16 December 2013

A bus falls from an elevated highway in the Philippines capital Manila killing at least 18 people with 20 injured.

2013 Manila Skyway bus accident
Luzon expressways map slex.png
Map of expressways in Luzon, with the South Luzon Expressway in red
Date16 December 2013
LocationSouth Luzon Expressway
between Parañaque and Taguig
OperatorDon Mariano Transit Corporation
CauseOver speeding
Damage2 (A bus and a van)

The 2013 Manila Skyway bus accident occurred on December 16, 2013 in Bicutan, Parañaque, Metropolitan Manila, Philippines, after a bus fell off the Metro Manila Skyway, crushing a delivery van and fatally wounding the van's driver.[1] 18 people died and 20 others were injured.[2] The Highway Patrol Group-National Capital Region-South Luzon Expressway described the incident as the worst to have happened along the Skyway.[3]


The accident occurred in the Manila suburb of Parañaque at around 5:15 AM.[4] The bus was traveling on the Metro Manila Skyway, one of the longest flyovers in the world that runs parallel to the South Luzon Expressway. The bus fell six meters from the Skyway and crashed on top of a van that was on the road below.[5] Eighteen passengers of the bus were killed. The driver of the bus, Carmelo Catlatcat, was not killed.[6] As a result of the accident, traffic was slowed down on the highway.[7]


The company that owned and operated the bus, Don Mariano Transit, had to suspend transit for thirty days for an investigation into the accident to be carried out. The Department of Transportation and Communications required the Land Transportation Franchising and Regulatory Board to suspend all of the 78 buses that Don Mariano Transit owned. The driver of the bus, Carmelo Catlatcat, had to undergo a drug test.[8] An audit of over 400,000 public utility buses was executed in Manila following the accident.[9] The driver and operator of the bus faced charges by the authorities.[10]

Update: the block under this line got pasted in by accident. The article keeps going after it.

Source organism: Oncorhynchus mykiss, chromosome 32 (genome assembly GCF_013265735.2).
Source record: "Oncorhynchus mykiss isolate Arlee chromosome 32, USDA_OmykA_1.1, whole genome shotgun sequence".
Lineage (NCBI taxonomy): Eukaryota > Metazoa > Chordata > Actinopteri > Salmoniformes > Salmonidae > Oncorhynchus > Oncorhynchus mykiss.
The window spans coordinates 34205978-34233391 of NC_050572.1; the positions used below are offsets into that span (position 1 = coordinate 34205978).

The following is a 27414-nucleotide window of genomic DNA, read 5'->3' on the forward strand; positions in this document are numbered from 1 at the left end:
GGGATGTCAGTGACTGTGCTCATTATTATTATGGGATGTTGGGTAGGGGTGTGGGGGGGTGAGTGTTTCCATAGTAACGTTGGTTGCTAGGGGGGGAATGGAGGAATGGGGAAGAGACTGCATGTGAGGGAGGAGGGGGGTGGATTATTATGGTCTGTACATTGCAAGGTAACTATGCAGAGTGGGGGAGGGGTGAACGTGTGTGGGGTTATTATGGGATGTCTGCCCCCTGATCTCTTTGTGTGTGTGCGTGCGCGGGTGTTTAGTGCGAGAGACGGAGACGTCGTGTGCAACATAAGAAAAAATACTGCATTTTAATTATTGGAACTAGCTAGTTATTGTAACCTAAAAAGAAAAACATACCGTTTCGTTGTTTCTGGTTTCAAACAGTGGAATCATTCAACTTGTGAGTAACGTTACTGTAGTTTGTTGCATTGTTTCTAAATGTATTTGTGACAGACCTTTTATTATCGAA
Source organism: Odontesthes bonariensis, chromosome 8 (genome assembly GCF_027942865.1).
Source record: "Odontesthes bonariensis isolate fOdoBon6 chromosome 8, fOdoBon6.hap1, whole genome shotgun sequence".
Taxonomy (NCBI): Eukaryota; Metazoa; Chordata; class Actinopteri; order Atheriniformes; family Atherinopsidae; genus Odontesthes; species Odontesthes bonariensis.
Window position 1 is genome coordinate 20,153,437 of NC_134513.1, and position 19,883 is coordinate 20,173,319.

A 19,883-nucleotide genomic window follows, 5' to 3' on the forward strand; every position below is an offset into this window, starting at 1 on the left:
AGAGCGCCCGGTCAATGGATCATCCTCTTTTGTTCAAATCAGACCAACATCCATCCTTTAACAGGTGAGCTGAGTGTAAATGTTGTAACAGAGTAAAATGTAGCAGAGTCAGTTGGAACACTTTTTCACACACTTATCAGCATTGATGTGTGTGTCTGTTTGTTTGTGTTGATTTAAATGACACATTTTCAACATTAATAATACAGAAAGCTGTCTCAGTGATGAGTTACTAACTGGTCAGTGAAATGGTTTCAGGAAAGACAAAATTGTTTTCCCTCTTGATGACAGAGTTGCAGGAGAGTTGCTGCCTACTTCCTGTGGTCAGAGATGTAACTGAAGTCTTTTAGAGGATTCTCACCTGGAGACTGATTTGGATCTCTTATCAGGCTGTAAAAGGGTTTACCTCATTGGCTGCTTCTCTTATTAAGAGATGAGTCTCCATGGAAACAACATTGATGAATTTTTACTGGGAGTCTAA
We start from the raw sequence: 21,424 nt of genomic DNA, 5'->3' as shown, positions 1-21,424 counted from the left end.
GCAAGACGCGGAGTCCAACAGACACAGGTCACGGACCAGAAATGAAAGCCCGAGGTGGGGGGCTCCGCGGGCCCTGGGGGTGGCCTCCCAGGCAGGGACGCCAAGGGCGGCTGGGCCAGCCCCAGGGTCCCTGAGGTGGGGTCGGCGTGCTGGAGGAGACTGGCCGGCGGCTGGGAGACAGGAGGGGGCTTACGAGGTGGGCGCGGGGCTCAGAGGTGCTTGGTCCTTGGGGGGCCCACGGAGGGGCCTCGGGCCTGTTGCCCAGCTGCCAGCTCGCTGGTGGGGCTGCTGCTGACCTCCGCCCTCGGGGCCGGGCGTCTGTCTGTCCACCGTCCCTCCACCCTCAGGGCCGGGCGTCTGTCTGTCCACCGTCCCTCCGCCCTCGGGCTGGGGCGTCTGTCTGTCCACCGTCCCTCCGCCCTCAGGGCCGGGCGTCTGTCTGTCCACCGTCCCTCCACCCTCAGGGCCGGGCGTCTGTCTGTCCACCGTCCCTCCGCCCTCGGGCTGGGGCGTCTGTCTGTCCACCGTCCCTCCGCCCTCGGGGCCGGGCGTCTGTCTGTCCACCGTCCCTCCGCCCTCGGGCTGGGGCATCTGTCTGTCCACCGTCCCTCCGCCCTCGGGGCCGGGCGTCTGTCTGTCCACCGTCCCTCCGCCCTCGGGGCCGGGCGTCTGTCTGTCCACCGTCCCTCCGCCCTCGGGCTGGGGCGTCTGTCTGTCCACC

The Department of Labor and Employment admitted that Don Mariano Transit Corporation's Labor Standards Compliance Certificate was expired since July 2013.[11] It was also reported that Don Mariano Transit did not pay its drivers their monthly salary.[12]

The bus driver, Carmelo Catlatcat, tested positive for drug use. Chief Superintendent Arrazad Subong of the Philippine National Police Highway Patrol group said that the drug test was somehow irrelevant as their investigation showed that the bus a few moments before the accident occurred had worn out tires and was overspeeding. The driver faced criminal charges of reckless imprudence resulting in multiple homicide, multiple injuries and damage to property. If convicted, he may face at least six years of imprisonment but due to the number of fatalities caused by the accident the driver may face life imprisonment instead.[3]